Co-Designing Inquiry into Improving our Outdoor Learning Opportunities and Resources for our Early Learning Centre.

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Project summary:

Action research and reflection on leadership from a Froebelian perspective in an early earning and childcare community,



In our collaborative project to improve the outdoor learning experiences and broaden the opportunities and resources available for the children in our ELC, we embarked on a project inspired by the timeless wisdom of Mahatma Gandhi – “You must be the change you wish to see in the world”. Our project was driven by a collective commitment to co-design an inquiry process aimed at improving both the quality and quantity of outdoor experiences and resources. We were aware of the importance of making our outdoor space more enticing and accessible, especially for during colder months when many children are encouraged by apprehensive parents to stay indoors. There are always barriers to outdoor play; some children don’t want to wear wetsuits and wellies others worry about getting ‘dirty’ outdoors. Although we didn’t enforce the wearing of wetsuits and wellies we encourage it, as most parents want their children to be warm and dry. Acknowledging that we, as staff, are the children’s greatest asset, we promote various outdoor activities such as games, assault courses, den building, and outdoor music, alongside activities like mark-making, messy play, and literacy/numeracy opportunities to encourage the children to play outdoors. Understanding the many benefits of outdoor play for motor skill development, resilience, and independent exploration, we set out to improve on the potential of our newly designed centre, despite the lack of existing fixtures. Unfortunately, due to budget constraints, several planned outdoor facilities such as taps, sinks, and pergolas with power supply were left incomplete, resulting in fenced-off areas that disrupted the flow of movement and activity in the garden. This assignment affirms our wish to co-design and create improvements collaboratively for the children outdoors.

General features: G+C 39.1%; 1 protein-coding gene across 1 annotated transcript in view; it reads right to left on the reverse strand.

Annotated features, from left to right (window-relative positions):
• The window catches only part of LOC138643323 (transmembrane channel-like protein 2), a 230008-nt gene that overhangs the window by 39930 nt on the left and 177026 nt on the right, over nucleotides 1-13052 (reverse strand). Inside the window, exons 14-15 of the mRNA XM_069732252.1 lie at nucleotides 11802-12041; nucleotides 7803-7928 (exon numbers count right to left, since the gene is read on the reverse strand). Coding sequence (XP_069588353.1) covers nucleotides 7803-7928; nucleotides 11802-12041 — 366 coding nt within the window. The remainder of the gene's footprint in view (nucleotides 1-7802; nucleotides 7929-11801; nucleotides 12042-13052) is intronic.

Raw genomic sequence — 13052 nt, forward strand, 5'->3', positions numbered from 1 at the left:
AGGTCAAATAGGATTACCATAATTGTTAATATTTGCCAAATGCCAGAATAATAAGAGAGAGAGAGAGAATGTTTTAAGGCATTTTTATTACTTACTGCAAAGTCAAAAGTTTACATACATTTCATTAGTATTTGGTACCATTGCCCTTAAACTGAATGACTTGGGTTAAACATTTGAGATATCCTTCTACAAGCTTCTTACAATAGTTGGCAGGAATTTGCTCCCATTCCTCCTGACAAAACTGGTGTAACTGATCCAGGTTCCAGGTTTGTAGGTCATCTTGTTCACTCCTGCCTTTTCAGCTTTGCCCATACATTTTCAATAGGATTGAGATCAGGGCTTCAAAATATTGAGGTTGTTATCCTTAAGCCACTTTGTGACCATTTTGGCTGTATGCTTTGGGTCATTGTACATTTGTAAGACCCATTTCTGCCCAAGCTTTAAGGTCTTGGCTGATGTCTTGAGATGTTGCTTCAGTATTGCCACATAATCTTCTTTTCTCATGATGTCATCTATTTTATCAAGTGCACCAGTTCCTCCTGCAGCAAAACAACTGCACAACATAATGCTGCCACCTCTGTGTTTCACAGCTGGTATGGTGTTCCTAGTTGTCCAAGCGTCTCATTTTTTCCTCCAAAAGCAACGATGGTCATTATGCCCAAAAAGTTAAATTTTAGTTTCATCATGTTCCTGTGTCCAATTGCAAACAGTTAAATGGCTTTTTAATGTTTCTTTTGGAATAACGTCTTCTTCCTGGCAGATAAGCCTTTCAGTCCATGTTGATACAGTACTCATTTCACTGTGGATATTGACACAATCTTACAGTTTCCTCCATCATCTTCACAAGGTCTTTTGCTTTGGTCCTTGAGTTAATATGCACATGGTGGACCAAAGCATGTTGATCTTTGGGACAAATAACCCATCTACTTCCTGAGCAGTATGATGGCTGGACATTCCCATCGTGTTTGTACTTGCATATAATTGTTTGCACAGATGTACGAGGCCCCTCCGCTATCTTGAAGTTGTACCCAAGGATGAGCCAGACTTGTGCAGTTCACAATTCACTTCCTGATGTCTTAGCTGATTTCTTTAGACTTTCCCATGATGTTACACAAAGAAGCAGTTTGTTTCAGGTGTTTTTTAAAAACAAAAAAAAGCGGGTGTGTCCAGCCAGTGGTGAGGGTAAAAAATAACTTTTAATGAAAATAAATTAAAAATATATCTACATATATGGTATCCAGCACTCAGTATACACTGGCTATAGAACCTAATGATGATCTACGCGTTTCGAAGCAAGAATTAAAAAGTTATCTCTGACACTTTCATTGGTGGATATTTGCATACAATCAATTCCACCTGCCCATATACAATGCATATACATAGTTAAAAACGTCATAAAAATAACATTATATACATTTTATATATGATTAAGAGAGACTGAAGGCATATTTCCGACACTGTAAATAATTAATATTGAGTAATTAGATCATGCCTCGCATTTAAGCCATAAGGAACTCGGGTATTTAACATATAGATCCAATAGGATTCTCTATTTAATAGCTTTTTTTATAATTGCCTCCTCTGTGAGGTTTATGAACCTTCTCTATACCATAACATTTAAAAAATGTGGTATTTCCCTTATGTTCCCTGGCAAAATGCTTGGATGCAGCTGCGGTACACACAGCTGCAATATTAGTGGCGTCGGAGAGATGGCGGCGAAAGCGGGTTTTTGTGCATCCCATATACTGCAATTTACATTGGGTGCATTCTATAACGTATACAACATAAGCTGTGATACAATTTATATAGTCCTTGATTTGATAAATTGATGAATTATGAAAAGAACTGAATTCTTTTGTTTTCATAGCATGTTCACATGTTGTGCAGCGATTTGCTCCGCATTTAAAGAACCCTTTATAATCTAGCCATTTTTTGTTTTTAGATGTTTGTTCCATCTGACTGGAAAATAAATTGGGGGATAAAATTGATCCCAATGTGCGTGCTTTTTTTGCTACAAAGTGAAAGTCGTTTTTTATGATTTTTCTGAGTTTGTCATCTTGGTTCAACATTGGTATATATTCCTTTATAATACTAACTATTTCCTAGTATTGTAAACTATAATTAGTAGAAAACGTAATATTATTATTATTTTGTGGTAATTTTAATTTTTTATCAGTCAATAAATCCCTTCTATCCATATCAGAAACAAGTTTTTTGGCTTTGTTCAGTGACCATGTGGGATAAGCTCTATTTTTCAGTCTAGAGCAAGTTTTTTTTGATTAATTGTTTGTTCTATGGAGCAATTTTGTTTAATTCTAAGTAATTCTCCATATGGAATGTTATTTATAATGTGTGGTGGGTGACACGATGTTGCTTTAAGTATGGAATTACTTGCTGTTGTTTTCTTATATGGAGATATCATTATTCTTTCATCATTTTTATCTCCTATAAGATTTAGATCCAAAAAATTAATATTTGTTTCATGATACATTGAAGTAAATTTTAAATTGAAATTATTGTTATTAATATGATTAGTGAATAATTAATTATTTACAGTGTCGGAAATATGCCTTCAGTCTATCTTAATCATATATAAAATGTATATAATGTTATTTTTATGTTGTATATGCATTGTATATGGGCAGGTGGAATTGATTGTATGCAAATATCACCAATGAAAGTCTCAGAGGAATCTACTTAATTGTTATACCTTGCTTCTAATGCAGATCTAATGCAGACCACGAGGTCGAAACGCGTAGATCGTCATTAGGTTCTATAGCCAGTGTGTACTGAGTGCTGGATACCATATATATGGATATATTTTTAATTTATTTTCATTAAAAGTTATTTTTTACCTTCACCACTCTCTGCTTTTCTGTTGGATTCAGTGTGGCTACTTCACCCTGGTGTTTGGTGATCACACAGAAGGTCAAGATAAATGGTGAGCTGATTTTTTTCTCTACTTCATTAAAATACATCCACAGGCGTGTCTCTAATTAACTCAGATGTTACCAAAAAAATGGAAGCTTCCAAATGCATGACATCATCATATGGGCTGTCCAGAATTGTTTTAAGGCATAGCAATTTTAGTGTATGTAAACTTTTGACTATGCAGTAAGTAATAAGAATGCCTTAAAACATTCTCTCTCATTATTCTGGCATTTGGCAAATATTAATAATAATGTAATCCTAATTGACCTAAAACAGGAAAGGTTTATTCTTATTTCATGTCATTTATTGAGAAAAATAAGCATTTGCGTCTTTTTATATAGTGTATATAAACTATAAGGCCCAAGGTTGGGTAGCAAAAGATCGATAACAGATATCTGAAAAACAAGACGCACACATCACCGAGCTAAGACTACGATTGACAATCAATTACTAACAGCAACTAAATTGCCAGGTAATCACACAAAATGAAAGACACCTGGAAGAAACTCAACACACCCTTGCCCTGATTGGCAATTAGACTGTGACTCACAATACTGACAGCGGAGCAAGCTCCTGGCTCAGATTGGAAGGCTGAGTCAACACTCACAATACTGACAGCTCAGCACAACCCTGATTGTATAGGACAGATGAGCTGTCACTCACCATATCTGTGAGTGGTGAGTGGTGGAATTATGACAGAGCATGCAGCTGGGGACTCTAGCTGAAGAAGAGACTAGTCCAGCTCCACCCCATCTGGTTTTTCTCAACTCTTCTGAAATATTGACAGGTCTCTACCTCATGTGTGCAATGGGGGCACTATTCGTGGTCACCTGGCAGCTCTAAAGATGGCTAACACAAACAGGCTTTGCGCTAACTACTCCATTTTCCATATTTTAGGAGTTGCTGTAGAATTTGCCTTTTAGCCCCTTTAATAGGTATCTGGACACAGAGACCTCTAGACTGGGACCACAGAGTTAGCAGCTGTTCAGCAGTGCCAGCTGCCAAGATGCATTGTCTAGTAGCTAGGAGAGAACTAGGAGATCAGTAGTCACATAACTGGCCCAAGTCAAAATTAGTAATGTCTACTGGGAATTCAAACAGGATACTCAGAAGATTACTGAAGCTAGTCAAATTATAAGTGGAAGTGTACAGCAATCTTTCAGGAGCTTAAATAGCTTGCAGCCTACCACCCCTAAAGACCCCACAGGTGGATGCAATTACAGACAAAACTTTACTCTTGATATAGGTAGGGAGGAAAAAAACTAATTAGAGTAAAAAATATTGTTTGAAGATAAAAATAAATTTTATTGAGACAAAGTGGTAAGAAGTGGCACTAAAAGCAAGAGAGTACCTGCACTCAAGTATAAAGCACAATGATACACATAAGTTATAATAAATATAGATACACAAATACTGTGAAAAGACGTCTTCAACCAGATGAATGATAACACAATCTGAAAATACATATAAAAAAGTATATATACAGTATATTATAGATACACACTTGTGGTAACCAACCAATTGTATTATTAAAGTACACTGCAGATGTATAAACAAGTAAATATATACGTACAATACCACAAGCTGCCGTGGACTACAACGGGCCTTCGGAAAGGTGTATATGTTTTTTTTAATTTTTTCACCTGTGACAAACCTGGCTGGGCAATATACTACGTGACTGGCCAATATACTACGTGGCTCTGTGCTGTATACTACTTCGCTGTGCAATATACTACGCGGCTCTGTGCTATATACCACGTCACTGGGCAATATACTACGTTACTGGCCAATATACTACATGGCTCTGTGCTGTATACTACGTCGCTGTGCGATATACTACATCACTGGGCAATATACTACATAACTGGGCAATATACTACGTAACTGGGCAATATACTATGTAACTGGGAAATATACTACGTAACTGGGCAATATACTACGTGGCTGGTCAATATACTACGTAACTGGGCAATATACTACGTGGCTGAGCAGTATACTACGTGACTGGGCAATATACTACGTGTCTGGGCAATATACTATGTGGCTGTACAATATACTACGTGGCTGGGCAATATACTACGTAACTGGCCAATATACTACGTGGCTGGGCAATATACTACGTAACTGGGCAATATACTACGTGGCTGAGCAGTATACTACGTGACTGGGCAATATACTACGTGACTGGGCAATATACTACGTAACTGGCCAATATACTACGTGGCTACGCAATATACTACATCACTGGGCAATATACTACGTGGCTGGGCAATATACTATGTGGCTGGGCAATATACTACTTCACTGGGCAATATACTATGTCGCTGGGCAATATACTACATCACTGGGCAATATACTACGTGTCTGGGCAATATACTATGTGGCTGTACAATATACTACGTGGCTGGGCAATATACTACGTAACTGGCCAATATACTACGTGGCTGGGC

Leadership as Catalyst for Change